Singleton Council recently embarked on a program to energise its leadership culture and increase employee engagement in an initiative that was recognised at the Australian HR awards last December.
The challenge was to replace Council’s hierarchical, siloed way of doing things to one that reflected a collective, across-the-board approach.
General manager Jason Linnane says he had his come-to-Jesus moment when he walked into his first executive meeting to be confronted with a boardroom full of leaders waiting to be told what to do.
That culminated in his decision to engage a Sydney-based collective leadership consultancy and set about transforming the organisation.
Five years since that first meeting, overall employee engagement is up and more employees are reporting effective leadership and clear direction for the future.
Mr Linnane took out some time to chat Government News about the journey.
GN: What prompted the decision to change Council’s leadership culture?
JL: When I walked into my first meeting with the senior leadership team five years ago, I found an empty seat at the head of a boardroom table and sixteen managers waiting to be told what to do.
Staff engagement results were very low and turnover was very high.
I realised quickly that there was a massive opportunity for improvement at Singleton Council.
What wasn’t working?
For me, I’ve always believed that one person does not own all of the wisdom – it lives in the collective. I am committed to the principles of business excellence and leadership, people and systems thinking are three of the nine principles.
I wanted a team that could take a collective and systems thinking approach to leadership, and I wanted to move from management to leadership.
How did you go about initiating the changes and what were the benefits of engaging a consultant?
I gained agreement from the elected Council and the leadership team that we needed to move from the hierarchical and technical approach to a collective, people-focused one.
We agreed we needed to leave behind siloed thinking where each leader focused on their own patch and we agreed that the leadership team had a responsibility and accountability for organisational outcomes.
We made structural changes and brought in people leaders, people who would be a good cultural fit.
External expertise, support and guidance was essential for us. We found case studies of the work Leadership Coefficient had done around collective leadership and they resonated massively with me.
We “owned” the program but Leadership Coeffiecient played an important role in facilitation and holding us to account, and the group and individual coaching was incredibly valuable.
How much did you invest in the program financially?
As a per centage of total annual expenditure it’s miniscule – approximately 0.25 per cent. When you take into account the reduced turnover, massive increase in staff engagement, flatlined operational expenditure and improved achievement of all organisation key result measures, I would say it is very good value.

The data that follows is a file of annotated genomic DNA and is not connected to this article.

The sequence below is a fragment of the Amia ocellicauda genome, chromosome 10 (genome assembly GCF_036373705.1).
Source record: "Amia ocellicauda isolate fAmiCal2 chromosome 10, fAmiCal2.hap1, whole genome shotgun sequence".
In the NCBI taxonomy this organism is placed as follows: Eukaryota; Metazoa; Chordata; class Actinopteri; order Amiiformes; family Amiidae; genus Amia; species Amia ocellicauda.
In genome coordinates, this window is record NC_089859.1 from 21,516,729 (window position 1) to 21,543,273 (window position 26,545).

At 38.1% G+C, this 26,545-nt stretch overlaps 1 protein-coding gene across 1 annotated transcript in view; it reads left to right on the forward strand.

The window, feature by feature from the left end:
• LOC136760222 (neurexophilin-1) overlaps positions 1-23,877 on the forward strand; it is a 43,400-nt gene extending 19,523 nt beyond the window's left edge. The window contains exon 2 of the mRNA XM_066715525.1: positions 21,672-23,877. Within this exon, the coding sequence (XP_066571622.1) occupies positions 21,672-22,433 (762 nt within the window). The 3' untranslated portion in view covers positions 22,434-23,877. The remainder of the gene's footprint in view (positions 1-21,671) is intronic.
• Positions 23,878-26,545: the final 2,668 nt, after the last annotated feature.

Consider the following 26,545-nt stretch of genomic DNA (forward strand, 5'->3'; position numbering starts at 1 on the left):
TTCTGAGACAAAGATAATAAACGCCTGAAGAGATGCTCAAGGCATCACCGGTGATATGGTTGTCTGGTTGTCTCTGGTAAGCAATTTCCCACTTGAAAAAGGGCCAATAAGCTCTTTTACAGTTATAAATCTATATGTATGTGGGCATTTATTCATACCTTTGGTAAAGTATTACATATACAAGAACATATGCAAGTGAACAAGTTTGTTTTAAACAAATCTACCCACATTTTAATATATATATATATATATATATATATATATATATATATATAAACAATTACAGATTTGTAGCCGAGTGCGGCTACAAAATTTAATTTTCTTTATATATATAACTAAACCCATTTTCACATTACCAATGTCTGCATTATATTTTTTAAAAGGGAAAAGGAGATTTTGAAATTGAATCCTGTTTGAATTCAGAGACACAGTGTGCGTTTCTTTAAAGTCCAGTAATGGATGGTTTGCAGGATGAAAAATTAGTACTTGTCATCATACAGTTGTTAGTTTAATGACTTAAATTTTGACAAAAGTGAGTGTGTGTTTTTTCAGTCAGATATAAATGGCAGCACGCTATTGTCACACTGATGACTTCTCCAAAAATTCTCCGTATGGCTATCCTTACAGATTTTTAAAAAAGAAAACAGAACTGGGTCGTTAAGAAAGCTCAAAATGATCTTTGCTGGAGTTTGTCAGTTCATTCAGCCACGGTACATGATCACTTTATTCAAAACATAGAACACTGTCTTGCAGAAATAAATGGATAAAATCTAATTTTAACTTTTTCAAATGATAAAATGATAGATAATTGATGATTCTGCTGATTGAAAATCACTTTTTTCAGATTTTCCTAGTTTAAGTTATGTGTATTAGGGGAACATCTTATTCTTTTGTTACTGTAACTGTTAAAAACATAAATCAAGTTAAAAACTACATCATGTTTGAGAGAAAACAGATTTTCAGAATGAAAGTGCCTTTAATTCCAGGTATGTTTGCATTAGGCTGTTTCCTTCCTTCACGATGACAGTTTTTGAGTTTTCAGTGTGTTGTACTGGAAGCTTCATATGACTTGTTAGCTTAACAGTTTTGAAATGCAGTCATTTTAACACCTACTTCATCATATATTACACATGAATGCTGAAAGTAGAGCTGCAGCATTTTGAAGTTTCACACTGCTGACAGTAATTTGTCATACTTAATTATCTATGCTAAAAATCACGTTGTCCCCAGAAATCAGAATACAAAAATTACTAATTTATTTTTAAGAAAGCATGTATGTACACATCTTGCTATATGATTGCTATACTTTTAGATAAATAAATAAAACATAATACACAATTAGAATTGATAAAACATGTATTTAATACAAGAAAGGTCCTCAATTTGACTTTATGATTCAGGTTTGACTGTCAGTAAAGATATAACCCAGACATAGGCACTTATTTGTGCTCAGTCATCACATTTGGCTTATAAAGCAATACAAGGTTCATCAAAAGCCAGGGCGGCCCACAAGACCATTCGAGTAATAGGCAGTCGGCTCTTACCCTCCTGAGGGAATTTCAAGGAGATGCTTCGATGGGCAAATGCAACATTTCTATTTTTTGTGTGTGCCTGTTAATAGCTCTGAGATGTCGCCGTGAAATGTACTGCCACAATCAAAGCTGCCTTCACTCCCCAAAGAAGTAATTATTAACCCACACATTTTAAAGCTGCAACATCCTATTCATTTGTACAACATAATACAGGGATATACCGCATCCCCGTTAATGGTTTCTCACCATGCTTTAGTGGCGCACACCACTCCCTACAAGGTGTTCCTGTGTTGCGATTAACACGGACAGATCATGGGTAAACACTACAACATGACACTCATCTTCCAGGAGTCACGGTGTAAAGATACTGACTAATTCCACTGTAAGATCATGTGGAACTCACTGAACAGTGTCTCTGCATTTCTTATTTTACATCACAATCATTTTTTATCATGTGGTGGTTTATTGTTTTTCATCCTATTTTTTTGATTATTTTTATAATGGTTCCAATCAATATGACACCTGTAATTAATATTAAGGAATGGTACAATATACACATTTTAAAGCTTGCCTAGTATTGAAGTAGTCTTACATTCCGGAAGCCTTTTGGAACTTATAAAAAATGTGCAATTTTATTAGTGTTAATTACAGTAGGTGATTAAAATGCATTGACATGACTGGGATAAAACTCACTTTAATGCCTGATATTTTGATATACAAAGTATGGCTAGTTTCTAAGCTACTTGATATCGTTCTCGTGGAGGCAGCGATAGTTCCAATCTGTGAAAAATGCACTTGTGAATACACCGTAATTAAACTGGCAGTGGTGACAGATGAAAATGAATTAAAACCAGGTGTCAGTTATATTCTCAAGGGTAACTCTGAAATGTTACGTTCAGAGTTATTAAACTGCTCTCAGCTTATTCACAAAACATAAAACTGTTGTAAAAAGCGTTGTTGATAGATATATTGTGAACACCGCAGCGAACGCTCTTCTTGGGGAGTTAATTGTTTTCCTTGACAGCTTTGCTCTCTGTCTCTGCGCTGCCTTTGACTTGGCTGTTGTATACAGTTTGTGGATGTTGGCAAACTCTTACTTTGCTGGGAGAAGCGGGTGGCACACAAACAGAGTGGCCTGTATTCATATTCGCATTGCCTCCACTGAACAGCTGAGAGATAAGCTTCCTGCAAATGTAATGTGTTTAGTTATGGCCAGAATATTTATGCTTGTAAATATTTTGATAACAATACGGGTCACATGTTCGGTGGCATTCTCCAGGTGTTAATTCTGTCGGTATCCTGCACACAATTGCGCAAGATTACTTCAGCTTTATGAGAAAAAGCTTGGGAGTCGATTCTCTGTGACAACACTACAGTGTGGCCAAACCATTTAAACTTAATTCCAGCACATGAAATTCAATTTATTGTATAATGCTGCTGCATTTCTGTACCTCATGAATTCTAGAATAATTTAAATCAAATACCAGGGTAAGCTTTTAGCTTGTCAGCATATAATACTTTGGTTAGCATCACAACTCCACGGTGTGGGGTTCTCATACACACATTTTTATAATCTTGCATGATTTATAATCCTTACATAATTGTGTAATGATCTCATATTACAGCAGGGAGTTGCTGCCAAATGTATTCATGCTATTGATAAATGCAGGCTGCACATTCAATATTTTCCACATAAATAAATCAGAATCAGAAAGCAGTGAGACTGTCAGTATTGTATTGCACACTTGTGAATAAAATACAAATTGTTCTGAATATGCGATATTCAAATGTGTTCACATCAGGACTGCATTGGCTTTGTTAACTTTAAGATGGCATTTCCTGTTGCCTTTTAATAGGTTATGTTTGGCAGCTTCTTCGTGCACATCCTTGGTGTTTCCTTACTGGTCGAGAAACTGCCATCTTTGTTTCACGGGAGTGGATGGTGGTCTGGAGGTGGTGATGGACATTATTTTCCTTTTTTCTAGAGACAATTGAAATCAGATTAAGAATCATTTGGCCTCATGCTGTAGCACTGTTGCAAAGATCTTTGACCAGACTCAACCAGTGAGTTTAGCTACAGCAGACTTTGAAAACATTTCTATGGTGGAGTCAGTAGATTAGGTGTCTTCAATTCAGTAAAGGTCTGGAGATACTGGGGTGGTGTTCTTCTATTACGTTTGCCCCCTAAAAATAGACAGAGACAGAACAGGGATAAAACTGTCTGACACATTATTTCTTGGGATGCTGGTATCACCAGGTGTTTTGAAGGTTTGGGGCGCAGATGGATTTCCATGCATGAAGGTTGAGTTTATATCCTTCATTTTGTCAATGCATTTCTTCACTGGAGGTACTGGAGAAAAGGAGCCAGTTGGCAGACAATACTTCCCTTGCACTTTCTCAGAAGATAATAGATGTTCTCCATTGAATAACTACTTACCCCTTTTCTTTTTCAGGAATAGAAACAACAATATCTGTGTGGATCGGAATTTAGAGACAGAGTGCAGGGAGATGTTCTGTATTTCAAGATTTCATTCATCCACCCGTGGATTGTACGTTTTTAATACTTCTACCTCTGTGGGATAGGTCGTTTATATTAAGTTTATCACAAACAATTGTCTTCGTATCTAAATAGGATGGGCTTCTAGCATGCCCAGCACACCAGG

We undertook a formal procurement process and I am completely satisfied the benefits have, and continue to, far outweigh the costs.
What specific changes did you make?
So many. We reduced senior leadership roles by about a third. We re-wrote senior leadership role position descriptions to focus on people leadership. We recruited people leaders, and we let others go.
We developed a leadership capability framework, and we now complete regular leadership 360 reviews. We started to measure staff engagement on a frequent basis; we put in place works programs for every staff member; we developed a staff recognition scheme; we changed leadership meeting agendas, frequency, content and reporting. We implemented a staff well-being program.
There’s more but I think you get the gist!
What were the biggest challenges you faced?
Not a lot to be honest. The organisation seemed ready for a people-first approach, so it wasn’t a very hard “sell”.
Having to let people go was and is always hard. We had some people who were committed and technically strong but they weren’t people leaders.
Staying on course is hard as senior leaders naturally get caught up in their own operational issues which at times makes it hard to take that whole of organisation perspective. But they continue to do very well and are committed to our approach.
Have you seen any tangible benefits from the changes?
Absolutely. We’ve seen staff engagement go from 42 per cent in 2018 to 72.5 per cent in 2020.
There’s been a drop of around 15 per cent in staff turnover. Outside of structural change, we haven’t lost one senior leader since 2017 and only two or three from our co-ordinator group which numbers about 25.
We have turned operating deficits into three consecutive operating surpluses.
We’re also realising significant reduction in injury duration rates and injury/incident reporting, and last year we received two excellence awards at the Australian HR Awards (eds note: Singleton received Excellence Awards in the Best Change Management Strategy and Best Health and Wellbeing Program categories) .
How important will change management be for councils over the next 12 months, particularly in the wake of COVID?
I think change management is always very important. Local government is not immune to what’s going on around us. The world is always changing so we need to as well.
COVID has and will continue to impact on our industry. Managing the impact of change will be a key focus for all leaders.
What’s the message for other councils that might be looking at a new-year revamp of their leadership culture?
Success or otherwise rests with leadership. Ensure people in leadership roles are equipped to effectively lead, and be brave to embrace and empower the wisdom of the collective.
Comment below to have your say on this story.
If you have a news story or tip-off, get in touch at email@example.com.
Sign up to the Government News newsletter